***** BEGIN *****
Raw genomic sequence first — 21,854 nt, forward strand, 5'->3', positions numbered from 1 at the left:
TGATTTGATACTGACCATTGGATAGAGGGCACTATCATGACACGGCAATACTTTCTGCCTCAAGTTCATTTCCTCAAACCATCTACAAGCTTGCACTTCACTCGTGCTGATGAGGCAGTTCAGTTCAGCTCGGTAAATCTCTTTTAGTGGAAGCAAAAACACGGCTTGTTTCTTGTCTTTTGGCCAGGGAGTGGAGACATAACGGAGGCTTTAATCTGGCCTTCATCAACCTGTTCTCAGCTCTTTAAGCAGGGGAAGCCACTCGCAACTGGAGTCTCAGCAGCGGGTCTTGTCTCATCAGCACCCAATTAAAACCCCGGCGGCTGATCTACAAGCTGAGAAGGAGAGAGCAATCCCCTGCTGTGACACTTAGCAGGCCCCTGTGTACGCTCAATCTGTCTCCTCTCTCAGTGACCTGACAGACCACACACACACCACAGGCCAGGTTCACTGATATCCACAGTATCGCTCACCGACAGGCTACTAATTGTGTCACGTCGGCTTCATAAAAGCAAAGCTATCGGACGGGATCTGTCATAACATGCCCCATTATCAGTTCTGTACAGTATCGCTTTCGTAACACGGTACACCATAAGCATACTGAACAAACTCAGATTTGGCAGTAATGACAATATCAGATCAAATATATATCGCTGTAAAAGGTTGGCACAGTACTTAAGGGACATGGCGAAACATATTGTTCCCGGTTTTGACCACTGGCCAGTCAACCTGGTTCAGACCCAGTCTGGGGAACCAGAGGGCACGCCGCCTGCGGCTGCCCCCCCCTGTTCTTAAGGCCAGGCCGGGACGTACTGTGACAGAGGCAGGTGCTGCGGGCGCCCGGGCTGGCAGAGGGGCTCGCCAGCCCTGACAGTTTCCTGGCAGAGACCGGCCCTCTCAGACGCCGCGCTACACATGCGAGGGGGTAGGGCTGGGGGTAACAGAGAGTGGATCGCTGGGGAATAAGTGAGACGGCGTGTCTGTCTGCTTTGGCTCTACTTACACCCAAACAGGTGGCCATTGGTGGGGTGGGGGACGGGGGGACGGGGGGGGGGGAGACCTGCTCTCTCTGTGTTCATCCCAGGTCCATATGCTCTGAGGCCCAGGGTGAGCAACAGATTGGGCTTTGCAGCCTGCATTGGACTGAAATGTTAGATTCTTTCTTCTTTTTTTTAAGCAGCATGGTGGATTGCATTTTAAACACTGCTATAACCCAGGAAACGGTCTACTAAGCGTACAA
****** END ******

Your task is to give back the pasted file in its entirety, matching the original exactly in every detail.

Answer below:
Raw genomic sequence first — 21,854 nt, forward strand, 5'->3', positions numbered from 1 at the left:
TGATTTGATACTGACCATTGGATAGAGGGCACTATCATGACACGGCAATACTTTCTGCCTCAAGTTCATTTCCTCAAACCATCTACAAGCTTGCACTTCACTCGTGCTGATGAGGCAGTTCAGTTCAGCTCGGTAAATCTCTTTTAGTGGAAGCAAAAACACGGCTTGTTTCTTGTCTTTTGGCCAGGGAGTGGAGACATAACGGAGGCTTTAATCTGGCCTTCATCAACCTGTTCTCAGCTCTTTAAGCAGGGGAAGCCACTCGCAACTGGAGTCTCAGCAGCGGGTCTTGTCTCATCAGCACCCAATTAAAACCCCGGCGGCTGATCTACAAGCTGAGAAGGAGAGAGCAATCCCCTGCTGTGACACTTAGCAGGCCCCTGTGTACGCTCAATCTGTCTCCTCTCTCAGTGACCTGACAGACCACACACACACCACAGGCCAGGTTCACTGATATCCACAGTATCGCTCACCGACAGGCTACTAATTGTGTCACGTCGGCTTCATAAAAGCAAAGCTATCGGACGGGATCTGTCATAACATGCCCCATTATCAGTTCTGTACAGTATCGCTTTCGTAACACGGTACACCATAAGCATACTGAACAAACTCAGATTTGGCAGTAATGACAATATCAGATCAAATATATATCGCTGTAAAAGGTTGGCACAGTACTTAAGGGACATGGCGAAACATATTGTTCCCGGTTTTGACCACTGGCCAGTCAACCTGGTTCAGACCCAGTCTGGGGAACCAGAGGGCACGCCGCCTGCGGCTGCCCCCCCCTGTTCTTAAGGCCAGGCCGGGACGTACTGTGACAGAGGCAGGTGCTGCGGGCGCCCGGGCTGGCAGAGGGGCTCGCCAGCCCTGACAGTTTCCTGGCAGAGACCGGCCCTCTCAGACGCCGCGCTACACATGCGAGGGGGTAGGGCTGGGGGTAACAGAGAGTGGATCGCTGGGGAATAAGTGAGACGGCGTGTCTGTCTGCTTTGGCTCTACTTACACCCAAACAGGTGGCCATTGGTGGGGTGGGGGACGGGGGGACGGGGGGGGGGGAGACCTGCTCTCTCTGTGTTCATCCCAGGTCCATATGCTCTGAGGCCCAGGGTGAGCAACAGATTGGGCTTTGCAGCCTGCATTGGACTGAAATGTTAGATTCTTTCTTCTTTTTTTTAAGCAGCATGGTGGATTGCATTTTAAACACTGCTATAACCCAGGAAACGGTCTACTAAGCGTACAA